We talked about that. That model is intriguing. We all like Netflix shows, so we were contemplating whether that would work in this case. What we decided was that Netflix is a closed environment, and if you have Netflix, you have Netflix. They can promote what they want when it drops. When something new is on Netflix, it’s hard to miss it if you’re a subscriber. Podcasting is in an open-source environment. There’s iTunes, but we can’t force them to promote us. They’ve been very generous about promoting us, and they did give The Message some promotion, but we can’t control that. We can’t make sure people know a big bunch of episodes dropped. We decided that was smarter to let the audience build over weeks, hoping to get word of mouth and that people would catch up. That seems to be what happened. The audience grew every week, and by the last episode on Sunday, it reached heights we had only dreamed of.

A similar phenomenon happened to Serial, which in regards to storytelling and form also seems to have a major influence on The Message. Would that be correct?

I would call it a minor influence.


People seem to just assume that it was a Serial takeoff. We actually did not think of that nearly as much as people who were listening to it did.

What were some of the influences, then?

I would say War of the Worlds was more of an influence than Serial. When we were deciding who the narrator would be, probably the choice of a female narrator was consciously or unconsciously due to Serial and doing a self-reflective podcast inevitably would lead to that, but the story is not one of a journalist covering a story. It’s an amateur who’s in a situation and describing the situation that she’s in. If you look at it on paper, it didn’t jump out to us, but this sounded so much like Serial. I think when we put it together, I can understand why people think that, but it was not as much in front of mind as it seems perhaps. Not to say I didn’t love Serial.

Besides the obvious fact that podcasts are accessible any time, why do you think they have taken off as one of the most dominant mediums forms for, and I hate to use this demographic term, millennials? Why are young people so enamored by what would have been years ago such a retro format?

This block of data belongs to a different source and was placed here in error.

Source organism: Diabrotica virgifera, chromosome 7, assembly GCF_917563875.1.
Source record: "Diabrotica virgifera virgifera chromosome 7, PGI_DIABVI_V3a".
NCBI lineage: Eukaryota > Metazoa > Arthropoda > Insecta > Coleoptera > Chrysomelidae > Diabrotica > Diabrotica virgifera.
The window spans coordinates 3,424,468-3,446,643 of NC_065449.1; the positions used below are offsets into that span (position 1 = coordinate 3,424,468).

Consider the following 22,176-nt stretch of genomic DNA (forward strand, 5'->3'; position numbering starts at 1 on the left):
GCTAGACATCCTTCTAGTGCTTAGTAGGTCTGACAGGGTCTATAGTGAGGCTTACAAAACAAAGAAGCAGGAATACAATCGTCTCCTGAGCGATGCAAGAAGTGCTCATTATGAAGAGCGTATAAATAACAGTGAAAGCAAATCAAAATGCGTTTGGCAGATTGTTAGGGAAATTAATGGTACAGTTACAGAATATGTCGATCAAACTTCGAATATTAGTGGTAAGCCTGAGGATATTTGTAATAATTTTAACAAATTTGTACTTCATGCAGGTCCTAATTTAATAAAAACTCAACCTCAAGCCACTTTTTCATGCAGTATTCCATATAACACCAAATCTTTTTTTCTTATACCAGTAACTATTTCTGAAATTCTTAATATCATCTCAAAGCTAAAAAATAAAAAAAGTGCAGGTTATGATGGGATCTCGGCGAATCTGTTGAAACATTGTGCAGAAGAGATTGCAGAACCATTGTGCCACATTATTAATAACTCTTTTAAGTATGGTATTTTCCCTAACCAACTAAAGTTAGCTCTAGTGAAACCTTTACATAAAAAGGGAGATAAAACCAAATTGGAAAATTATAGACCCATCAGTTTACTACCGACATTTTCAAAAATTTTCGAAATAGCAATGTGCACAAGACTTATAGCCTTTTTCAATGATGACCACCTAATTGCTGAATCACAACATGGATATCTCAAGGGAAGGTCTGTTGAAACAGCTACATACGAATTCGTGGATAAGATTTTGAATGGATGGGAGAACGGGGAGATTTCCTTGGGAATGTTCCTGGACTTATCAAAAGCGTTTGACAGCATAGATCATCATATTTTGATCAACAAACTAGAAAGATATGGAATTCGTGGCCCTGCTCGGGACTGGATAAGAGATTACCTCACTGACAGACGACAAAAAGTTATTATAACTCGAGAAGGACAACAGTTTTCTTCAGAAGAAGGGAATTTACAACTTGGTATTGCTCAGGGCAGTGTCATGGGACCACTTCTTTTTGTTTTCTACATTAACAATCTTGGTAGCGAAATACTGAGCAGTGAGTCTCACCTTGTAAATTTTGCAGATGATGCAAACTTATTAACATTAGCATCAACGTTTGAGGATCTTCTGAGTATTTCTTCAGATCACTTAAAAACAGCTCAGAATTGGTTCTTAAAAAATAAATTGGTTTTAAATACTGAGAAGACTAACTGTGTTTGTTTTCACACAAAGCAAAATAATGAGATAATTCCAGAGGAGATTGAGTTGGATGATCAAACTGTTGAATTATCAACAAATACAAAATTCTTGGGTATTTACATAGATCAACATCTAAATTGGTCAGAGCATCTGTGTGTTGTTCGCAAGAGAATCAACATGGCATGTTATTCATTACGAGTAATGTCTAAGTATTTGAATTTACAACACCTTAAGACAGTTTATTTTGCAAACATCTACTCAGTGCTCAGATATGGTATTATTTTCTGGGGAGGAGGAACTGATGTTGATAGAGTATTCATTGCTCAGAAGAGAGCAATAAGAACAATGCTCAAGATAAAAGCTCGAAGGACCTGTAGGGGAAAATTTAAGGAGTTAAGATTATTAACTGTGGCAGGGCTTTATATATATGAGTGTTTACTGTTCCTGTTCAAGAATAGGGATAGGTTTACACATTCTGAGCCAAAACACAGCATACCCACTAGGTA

I think it’s the on-demand nature. I think it’s the disruption. Most podcasts are connected in some generational way to public radio [but] public radio has been offering, like television, limited bandwidth. You can only have so many shows on every hour of the day. What podcasting did is vastly expand the possibilities of what you can consume. That gives people who would have had to work their way up in, say, public radio, be able to do what they want immediately. You’re hearing a lot of things from people who are younger, who didn’t have the chance to get behind a microphone in public radio and they’re experimenting. I like to say we’re filmmakers in the 1910s, where you don’t even know what the rules are yet because we’re making them. We don’t know what works. We know some things that work, but there’s a lot more to be discovered. It’s a really exciting time to be a part of this.

Speaking of films, the structure of The Message is like a documentary. It’s fictional with a beginning, middle, and end, but it’s framed like it’s happening ala a journalistic report. How difficult was it to find that effect? Something that’s supposed to feel spur of the moment, but actually all planned out?

We approached it like those of us who come from public radio would approach a radio script. The writer, Mac Rogers, who’s a playwright, loved the idea of trying to mimic radio. What he brought to it that I loved was really interesting characters. That’s where you get tripped up if you’re trying to mimic real life. In real life, they present themselves because they’re real, but [for us] someone had to go through and think of a lot of backstories, some of which never even showed up in the story which he created and talked about with the actors. Then when he gave us early drafts of scripts, I was editing like I would have edited a journalistic script. “Oh, this language would be simpler. We should make sure we’re saying people’s names to avoid confusion over who’s talking.” We approached it as though it were real in our editing. Whether we succeeded is up to you and everyone else.

What is the future for GE Podcast Theater? Will there be a season two, or an entirely new show?

We don’t have anything to announce on that yet.

What do you think podcasting’s future will look like in regards to branded content and distribution?

You can imagine other companies have noticed this. We were already doing some custom-branded work with companies before we did this. We’ve gotten a lot more inquiries since the show, especially since it hit #1. I hope companies are learning the right lessons, that GE’s light touch with this was, I think, what made it successful. No one is going to seek out something they think is a commercial, so I think they made the right choice. I hope other companies learn from that.

As for the future of scripted [drama/comedy] in podcasting, that’s extremely bright. I think there’s a feeling in the air that people want to try this. For people like you and me who like it, I think a golden age is going to come.

The whole first season of The Message is now available on iTunes and other podcast services.